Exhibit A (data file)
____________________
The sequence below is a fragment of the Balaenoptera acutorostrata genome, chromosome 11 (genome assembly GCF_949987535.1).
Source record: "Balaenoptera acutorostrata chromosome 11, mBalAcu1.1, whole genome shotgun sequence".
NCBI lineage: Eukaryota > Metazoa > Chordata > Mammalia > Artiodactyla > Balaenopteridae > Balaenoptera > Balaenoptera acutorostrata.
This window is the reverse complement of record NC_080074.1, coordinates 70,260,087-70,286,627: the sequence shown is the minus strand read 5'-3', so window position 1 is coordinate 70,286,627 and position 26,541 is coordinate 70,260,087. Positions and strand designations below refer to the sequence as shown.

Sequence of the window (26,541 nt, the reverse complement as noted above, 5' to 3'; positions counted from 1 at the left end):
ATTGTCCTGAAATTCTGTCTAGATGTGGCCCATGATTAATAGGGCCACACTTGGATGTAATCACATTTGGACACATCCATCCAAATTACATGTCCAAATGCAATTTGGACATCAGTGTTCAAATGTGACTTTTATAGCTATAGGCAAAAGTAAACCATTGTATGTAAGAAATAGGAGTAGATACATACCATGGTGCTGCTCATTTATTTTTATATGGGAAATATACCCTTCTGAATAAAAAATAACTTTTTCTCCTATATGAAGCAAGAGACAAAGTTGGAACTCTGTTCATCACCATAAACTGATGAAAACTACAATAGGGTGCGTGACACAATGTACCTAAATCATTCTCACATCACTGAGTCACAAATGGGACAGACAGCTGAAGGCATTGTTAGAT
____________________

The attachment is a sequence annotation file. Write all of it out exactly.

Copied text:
The sequence below is a fragment of the Balaenoptera acutorostrata genome, chromosome 11 (genome assembly GCF_949987535.1).
Source record: "Balaenoptera acutorostrata chromosome 11, mBalAcu1.1, whole genome shotgun sequence".
NCBI lineage: Eukaryota > Metazoa > Chordata > Mammalia > Artiodactyla > Balaenopteridae > Balaenoptera > Balaenoptera acutorostrata.
This window is the reverse complement of record NC_080074.1, coordinates 70,260,087-70,286,627: the sequence shown is the minus strand read 5'-3', so window position 1 is coordinate 70,286,627 and position 26,541 is coordinate 70,260,087. Positions and strand designations below refer to the sequence as shown.

Sequence of the window (26,541 nt, the reverse complement as noted above, 5' to 3'; positions counted from 1 at the left end):
ATTGTCCTGAAATTCTGTCTAGATGTGGCCCATGATTAATAGGGCCACACTTGGATGTAATCACATTTGGACACATCCATCCAAATTACATGTCCAAATGCAATTTGGACATCAGTGTTCAAATGTGACTTTTATAGCTATAGGCAAAAGTAAACCATTGTATGTAAGAAATAGGAGTAGATACATACCATGGTGCTGCTCATTTATTTTTATATGGGAAATATACCCTTCTGAATAAAAAATAACTTTTTCTCCTATATGAAGCAAGAGACAAAGTTGGAACTCTGTTCATCACCATAAACTGATGAAAACTACAATAGGGTGCGTGACACAATGTACCTAAATCATTCTCACATCACTGAGTCACAAATGGGACAGACAGCTGAAGGCATTGTTAGAT